What? Of course there is something in QM that says you can't know that. Bohr's objection to Einstein's first thought experiment was that you need to know the position of your detector exactly. Which means its momentum is completely uncertain. Or, vice versa, you need to know with total accuracy that your detector is not moving relative to your emitter - which means its position is completely uncertain.

    Again - "With respect to the precision of the conditions under which one can correctly apply the [quantum mechanical] formalism, it is essential to include the entire experimental apparatus." My argument is Bohr's argument.
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    In the experiment, we have a system where the slit and the detector are not moving relative to each other, so they have no relative momentum. If they have no relative momentum, then their relative positions cannot change. So we can establish, with arbitrary accuracy the vector between the source and the strike in terms of their relative positions. What I mean by this is that any point on the source has a fixed correspondence with any point on the detector. Thus, there is a vector f(x,y) which linearly translates one coordinate on the surface to the other. Since the surface of each is not moving relative to the object itself, we can obtain x and y to arbitrary precision on each.

    Therefore, we can establish their relative positions with arbitrary accuracy. There's no violation of uncertainty so far, agreed? Then we fire the photon and observe where it lands on the detector. After launch, the source will recoil slightly, but that doesn't affect the point of launch. After impact, the detector will also start to move, but that doesn't affect the fact that we already know where it hit on the detector. We can calculate how much each part of the apparatus moves by using photons of a fixed frequency, but we don't need to.

    So, we now know (x,y) on the source and (x', y') on the detector. We can thus compute the vector f(x,y) in relative terms. Since nothing effectively moved during the transit of the photon, we now have a vector and a position.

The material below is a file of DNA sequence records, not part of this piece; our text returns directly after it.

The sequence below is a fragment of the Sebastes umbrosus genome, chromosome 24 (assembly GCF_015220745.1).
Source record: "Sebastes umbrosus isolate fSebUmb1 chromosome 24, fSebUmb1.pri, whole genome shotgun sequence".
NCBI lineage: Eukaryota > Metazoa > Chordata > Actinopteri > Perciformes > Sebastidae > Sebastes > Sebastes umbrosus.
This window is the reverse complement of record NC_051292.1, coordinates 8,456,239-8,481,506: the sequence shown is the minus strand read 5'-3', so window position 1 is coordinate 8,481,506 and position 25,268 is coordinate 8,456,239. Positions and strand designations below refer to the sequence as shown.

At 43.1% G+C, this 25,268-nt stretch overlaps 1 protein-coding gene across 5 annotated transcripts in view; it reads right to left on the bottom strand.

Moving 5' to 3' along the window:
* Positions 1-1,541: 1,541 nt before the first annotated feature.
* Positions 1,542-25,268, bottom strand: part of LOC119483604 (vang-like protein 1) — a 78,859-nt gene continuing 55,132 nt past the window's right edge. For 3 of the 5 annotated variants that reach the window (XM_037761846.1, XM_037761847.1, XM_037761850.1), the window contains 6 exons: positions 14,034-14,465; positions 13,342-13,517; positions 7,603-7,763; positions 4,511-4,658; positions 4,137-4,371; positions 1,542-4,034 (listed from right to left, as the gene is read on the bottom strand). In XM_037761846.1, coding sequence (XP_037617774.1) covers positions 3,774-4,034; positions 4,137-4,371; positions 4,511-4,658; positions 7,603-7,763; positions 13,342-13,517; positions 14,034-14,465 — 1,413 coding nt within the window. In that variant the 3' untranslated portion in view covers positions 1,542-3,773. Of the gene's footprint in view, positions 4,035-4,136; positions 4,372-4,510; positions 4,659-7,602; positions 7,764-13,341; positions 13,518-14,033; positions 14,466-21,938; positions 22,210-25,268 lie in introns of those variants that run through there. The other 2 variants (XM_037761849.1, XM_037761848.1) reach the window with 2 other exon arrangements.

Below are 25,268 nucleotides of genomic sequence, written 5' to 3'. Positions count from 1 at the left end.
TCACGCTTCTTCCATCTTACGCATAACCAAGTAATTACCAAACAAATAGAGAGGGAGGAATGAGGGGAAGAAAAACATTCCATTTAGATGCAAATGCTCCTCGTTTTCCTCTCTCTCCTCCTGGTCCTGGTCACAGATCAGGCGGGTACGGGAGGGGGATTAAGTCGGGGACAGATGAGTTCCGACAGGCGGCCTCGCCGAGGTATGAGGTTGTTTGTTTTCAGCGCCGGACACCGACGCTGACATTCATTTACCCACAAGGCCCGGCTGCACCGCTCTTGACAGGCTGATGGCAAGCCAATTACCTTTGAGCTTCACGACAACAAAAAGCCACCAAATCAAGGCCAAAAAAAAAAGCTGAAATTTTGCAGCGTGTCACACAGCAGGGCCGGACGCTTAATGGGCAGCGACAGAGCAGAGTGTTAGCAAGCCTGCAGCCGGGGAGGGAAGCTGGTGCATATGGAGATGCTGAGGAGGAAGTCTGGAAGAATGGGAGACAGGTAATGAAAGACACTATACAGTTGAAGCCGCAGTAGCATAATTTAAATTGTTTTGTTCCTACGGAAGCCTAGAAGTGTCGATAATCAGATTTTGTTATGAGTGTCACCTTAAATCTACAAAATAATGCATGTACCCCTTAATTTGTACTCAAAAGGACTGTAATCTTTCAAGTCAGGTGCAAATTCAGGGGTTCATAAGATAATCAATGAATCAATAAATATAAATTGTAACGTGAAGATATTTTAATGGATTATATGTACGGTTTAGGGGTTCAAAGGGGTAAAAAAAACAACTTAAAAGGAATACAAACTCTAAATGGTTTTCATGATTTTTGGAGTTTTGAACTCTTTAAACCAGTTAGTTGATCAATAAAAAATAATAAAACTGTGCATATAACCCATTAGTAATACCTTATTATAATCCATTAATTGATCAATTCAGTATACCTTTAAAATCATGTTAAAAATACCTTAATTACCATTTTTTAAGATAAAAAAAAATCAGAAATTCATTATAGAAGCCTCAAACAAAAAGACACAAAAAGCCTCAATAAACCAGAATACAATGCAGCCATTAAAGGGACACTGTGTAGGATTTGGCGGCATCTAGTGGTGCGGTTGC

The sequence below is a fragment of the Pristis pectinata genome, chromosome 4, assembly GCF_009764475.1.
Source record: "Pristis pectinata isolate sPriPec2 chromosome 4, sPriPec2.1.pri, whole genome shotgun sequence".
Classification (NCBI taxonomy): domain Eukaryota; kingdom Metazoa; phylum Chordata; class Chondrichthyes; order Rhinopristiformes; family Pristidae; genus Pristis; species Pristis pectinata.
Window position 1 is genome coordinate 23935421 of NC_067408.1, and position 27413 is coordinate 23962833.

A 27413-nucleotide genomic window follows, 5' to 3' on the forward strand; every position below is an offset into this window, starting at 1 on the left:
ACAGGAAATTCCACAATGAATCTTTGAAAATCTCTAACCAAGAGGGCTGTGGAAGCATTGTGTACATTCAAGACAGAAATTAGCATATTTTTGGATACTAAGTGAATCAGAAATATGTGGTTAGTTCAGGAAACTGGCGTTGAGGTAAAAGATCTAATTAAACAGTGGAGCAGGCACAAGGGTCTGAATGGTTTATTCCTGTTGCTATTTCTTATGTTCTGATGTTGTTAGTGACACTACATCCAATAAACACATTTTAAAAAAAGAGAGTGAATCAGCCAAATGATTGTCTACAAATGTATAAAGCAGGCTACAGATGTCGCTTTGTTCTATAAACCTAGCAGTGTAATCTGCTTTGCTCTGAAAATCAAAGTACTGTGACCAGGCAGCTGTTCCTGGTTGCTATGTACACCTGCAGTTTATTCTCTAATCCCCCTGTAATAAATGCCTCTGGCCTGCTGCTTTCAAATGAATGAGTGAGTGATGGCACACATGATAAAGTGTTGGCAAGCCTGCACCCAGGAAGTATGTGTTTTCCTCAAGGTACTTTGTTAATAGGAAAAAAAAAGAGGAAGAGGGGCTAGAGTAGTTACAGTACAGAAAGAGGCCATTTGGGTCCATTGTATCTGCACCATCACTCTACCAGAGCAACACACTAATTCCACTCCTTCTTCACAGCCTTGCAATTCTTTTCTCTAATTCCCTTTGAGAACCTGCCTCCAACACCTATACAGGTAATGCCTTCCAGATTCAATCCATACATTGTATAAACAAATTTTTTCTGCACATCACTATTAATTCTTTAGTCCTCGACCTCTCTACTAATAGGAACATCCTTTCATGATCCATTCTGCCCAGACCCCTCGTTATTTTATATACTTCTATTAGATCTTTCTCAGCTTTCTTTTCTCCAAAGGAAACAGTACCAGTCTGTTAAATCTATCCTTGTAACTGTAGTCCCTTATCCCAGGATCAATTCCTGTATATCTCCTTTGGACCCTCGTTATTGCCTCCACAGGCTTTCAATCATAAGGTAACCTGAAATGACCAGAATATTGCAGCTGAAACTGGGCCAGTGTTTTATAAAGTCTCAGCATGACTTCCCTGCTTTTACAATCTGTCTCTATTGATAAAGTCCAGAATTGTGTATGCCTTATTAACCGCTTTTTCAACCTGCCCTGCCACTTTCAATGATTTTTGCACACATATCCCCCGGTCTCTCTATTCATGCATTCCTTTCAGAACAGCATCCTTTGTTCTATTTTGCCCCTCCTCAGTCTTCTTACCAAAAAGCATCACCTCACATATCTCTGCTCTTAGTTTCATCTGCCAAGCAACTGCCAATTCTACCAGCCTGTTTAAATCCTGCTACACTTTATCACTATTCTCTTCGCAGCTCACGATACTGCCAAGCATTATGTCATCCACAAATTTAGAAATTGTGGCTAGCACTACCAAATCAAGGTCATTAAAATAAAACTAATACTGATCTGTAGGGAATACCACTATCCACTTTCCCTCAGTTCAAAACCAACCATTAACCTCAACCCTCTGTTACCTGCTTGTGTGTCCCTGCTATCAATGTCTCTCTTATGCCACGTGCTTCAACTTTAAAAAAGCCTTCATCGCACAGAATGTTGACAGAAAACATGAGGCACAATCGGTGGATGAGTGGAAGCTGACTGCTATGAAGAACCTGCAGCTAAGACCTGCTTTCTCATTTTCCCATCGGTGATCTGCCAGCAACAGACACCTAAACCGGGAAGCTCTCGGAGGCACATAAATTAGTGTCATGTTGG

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    You've just stated the exact same thing in more technical terms, rather than answering my argument.

    Therefore, we can establish their relative positions with arbitrary accuracy. There's no violation of uncertainty so far, agreed?
    No, I don't agree. To set up your experiment, you must first ensure that they are not moving relative to each other - fine. And their relative position does not change as long as they are not moving relative to each other. However, as soon as you measure the relative position - as soon as you establish the correspondence between them - you introduce uncertainty as to their relative motion, and you can no longer be certain that they are not moving relative to each other. This is exactly what the uncertainty principle is about - you can't just first measure the momentum accurately and then measure the position accurately.

    I think you might be working under the misconception that you can perform experiments in a state where things are effectively motionless, in which you can then measure positions without uncertainty interfering. This is false - the uncertainty principle works the same whether the momentum is equal to zero or not. You still have to measure it and establish that it is zero, and this still gives uncertainty of position. Uncertainty applies to determining a lack of motion in your system as much as it does to motion.
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    (Original post by wanderer)
    To set up your experiment, you must first ensure that they are not moving relative to each other - fine. And their relative position does not change as long as they are not moving relative to each other.
    Well, I'm actually going to join them together, so that they form one big structure. I'm not having them moving freely in space. So, it's not hard to establish the distance between them and to be sure that it doesn't change (i.e. they are at constant temperature throughout, so there's no expansion or contraction).